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South Africa: Constitutional Court hands down judgment condemning racism in the workplace

a recent ruling by the Constitutional Court confirmed, in no uncertain terms, that racism in the workplace will not be tolerated, and that employees who are found guilty of racism can expect to receive the harshest of punishments for their actions. However, the case also confirms that employers need to act procedurally correctly when seeking to dismiss employees guilty of alleged racism in the workplace.

National Minimum Wage proposed for South Africa

the panel appointed to advise on the level at which the country’s national minimum wage should be set, has proposed that this amount should be ZAR3500.00 per month. The proposal is one of a number of measures aimed at seeking to ensure stability in the labour market, by reducing income poverty and inequality. Currently, 47% of those who work earn less than this proposed minimum wage amount.

South Africa: Wage Negotiations in the Retail Motor Industry

The wage negotiations in the retail motor industry are coming to a head. As things stand, following unsuccessful negotiations between the dominant union in the industry, the National Union of Metalworkers South Africa (NUMSA), and the Retail Motor Industry Organisation (RMI), NUMSA could give the retail motor industry 48 hours’ notice of its intention to strike over its demands in relation to, amongst others, wage increases for the next three years.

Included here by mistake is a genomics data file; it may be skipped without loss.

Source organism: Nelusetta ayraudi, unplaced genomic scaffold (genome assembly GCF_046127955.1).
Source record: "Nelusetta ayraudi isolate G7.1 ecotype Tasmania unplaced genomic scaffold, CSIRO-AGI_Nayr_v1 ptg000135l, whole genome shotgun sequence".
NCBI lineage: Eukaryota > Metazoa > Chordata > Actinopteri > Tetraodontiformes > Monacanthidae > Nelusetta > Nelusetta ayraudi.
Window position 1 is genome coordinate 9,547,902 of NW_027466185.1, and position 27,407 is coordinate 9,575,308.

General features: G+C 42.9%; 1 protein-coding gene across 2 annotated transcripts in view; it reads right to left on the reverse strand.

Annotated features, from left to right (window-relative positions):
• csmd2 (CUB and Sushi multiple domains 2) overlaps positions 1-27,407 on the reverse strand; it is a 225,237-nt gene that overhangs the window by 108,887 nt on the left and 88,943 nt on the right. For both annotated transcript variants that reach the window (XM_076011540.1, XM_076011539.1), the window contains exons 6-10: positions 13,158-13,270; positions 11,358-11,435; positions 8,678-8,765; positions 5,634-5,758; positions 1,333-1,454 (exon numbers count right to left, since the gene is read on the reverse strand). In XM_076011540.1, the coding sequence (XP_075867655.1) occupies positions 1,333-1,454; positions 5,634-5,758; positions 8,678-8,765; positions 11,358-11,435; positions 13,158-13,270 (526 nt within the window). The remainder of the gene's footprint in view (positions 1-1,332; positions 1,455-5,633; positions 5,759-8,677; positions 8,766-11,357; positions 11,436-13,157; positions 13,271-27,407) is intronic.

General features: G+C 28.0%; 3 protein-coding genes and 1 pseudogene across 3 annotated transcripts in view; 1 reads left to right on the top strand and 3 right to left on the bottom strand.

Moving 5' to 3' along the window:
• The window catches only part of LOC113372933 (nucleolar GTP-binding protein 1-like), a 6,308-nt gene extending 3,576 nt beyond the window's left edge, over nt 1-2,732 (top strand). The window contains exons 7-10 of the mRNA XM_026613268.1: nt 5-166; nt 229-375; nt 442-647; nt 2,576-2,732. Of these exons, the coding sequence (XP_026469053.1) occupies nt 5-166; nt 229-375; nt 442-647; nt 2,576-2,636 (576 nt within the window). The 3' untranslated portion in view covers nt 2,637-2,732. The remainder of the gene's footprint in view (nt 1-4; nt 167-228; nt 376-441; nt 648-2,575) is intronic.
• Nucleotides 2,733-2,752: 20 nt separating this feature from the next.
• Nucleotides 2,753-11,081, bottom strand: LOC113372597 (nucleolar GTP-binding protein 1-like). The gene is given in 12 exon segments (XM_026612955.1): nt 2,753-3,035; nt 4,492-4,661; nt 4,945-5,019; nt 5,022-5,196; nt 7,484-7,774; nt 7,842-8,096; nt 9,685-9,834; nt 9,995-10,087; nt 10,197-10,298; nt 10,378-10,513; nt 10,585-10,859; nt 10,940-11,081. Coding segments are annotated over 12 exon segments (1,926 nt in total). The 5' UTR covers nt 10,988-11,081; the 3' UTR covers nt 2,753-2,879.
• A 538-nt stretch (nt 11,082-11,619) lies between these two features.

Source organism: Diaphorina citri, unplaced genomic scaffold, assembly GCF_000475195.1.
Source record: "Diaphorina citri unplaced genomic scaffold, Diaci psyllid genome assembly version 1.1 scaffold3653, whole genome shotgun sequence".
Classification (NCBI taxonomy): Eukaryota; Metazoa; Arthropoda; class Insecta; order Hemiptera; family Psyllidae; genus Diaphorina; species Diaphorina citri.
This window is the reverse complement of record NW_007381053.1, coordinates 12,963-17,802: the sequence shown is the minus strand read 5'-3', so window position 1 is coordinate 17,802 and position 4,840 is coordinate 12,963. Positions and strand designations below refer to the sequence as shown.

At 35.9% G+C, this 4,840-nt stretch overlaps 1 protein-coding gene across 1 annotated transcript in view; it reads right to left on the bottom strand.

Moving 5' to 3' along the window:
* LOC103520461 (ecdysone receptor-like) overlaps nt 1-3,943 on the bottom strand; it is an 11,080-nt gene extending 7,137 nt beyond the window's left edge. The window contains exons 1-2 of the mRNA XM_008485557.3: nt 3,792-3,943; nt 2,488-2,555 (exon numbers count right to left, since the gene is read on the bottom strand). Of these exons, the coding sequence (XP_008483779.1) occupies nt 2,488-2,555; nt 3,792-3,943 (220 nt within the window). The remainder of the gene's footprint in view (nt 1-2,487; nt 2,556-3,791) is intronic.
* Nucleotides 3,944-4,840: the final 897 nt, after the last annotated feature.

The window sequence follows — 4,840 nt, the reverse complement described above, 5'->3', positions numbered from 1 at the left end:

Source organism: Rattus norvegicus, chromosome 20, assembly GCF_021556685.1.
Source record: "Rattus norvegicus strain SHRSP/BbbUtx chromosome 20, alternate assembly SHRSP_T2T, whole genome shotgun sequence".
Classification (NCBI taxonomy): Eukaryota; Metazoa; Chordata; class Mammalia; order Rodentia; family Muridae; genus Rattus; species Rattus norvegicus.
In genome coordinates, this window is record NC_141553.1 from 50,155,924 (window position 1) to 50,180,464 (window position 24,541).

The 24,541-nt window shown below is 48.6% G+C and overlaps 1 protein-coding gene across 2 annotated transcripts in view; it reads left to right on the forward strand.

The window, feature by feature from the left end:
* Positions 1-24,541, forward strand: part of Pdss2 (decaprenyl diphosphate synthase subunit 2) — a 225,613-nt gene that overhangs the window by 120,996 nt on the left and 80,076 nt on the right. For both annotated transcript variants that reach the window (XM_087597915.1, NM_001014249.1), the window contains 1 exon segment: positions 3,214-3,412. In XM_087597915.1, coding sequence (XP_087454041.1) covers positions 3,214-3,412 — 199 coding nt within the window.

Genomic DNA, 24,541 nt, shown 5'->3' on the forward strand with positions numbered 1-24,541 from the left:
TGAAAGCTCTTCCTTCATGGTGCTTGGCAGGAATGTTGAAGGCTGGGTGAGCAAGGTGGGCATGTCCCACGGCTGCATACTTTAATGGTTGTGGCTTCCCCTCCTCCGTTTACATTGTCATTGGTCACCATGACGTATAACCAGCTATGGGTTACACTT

South Africa: Court ruling on Harassment in the Workplace

Harassment in the workplace in South Africa is primarily regulated by the Employment Equity Act (EEA), which categorises the harassment of an employee as a form of unfair discrimination. However, a recent judgment indicates that claims of harassment can also be brought under a more recent piece of legislation, namely the Protection from Harassment Act (the Harassment Act). The significance of the case is, firstly, that it indicates that employees who experience harassment in the workplace that may not qualify as unfair discrimination under the EEA (e.g. if the harassment is not due to race, gender or some other ground of discrimination), could potentially obtain a remedy under the Harassment Act instead and, secondly, a single act is unlikely to qualify as harassment (under the Harassment Act at least).